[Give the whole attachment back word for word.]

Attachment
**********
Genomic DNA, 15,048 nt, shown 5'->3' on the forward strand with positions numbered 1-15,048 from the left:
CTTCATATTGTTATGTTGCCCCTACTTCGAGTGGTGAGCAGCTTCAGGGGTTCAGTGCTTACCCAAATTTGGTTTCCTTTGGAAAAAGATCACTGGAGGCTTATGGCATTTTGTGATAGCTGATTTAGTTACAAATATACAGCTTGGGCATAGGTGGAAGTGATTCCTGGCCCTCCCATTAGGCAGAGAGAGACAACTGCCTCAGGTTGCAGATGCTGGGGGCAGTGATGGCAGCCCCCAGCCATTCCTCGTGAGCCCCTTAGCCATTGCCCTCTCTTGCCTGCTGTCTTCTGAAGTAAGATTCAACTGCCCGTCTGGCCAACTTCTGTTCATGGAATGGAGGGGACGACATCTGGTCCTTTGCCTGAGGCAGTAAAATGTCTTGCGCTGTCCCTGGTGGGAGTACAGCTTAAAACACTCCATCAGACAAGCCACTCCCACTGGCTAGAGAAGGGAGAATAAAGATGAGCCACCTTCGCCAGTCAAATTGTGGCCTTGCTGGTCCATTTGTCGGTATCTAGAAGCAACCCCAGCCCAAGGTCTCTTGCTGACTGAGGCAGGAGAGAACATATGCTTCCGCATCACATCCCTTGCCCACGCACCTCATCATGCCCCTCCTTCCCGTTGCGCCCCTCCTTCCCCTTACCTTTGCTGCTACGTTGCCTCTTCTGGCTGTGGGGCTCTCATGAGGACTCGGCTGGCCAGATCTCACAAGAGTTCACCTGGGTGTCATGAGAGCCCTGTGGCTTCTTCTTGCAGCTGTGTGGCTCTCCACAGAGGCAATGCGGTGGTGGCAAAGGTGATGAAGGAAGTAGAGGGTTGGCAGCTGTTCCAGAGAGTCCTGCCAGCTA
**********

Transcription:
Genomic DNA, 15,048 nt, shown 5'->3' on the forward strand with positions numbered 1-15,048 from the left:
CTTCATATTGTTATGTTGCCCCTACTTCGAGTGGTGAGCAGCTTCAGGGGTTCAGTGCTTACCCAAATTTGGTTTCCTTTGGAAAAAGATCACTGGAGGCTTATGGCATTTTGTGATAGCTGATTTAGTTACAAATATACAGCTTGGGCATAGGTGGAAGTGATTCCTGGCCCTCCCATTAGGCAGAGAGAGACAACTGCCTCAGGTTGCAGATGCTGGGGGCAGTGATGGCAGCCCCCAGCCATTCCTCGTGAGCCCCTTAGCCATTGCCCTCTCTTGCCTGCTGTCTTCTGAAGTAAGATTCAACTGCCCGTCTGGCCAACTTCTGTTCATGGAATGGAGGGGACGACATCTGGTCCTTTGCCTGAGGCAGTAAAATGTCTTGCGCTGTCCCTGGTGGGAGTACAGCTTAAAACACTCCATCAGACAAGCCACTCCCACTGGCTAGAGAAGGGAGAATAAAGATGAGCCACCTTCGCCAGTCAAATTGTGGCCTTGCTGGTCCATTTGTCGGTATCTAGAAGCAACCCCAGCCCAAGGTCTCTTGCTGACTGAGGCAGGAGAGAACATATGCTTCCGCATCACATCCCTTGCCCACGCACCTCATCATGCCCCTCCTTCCCGTTGCGCCCCTCCTTCCCCTTACCTTTGCTGCTACGTTGCCTCTTCTGGCTGTGGGGCTCTCATGAGGACTCGGCTGGCCAGATCTCACAAGAGTTCACCTGGGTGTCATGAGAGCCCTGTGGCTTCTTCTTGCAGCTGTGTGGCTCTCCACAGAGGCAATGCGGTGGTGGCAAAGGTGATGAAGGAAGTAGAGGGTTGGCAGCTGTTCCAGAGAGTCCTGCCAGCTA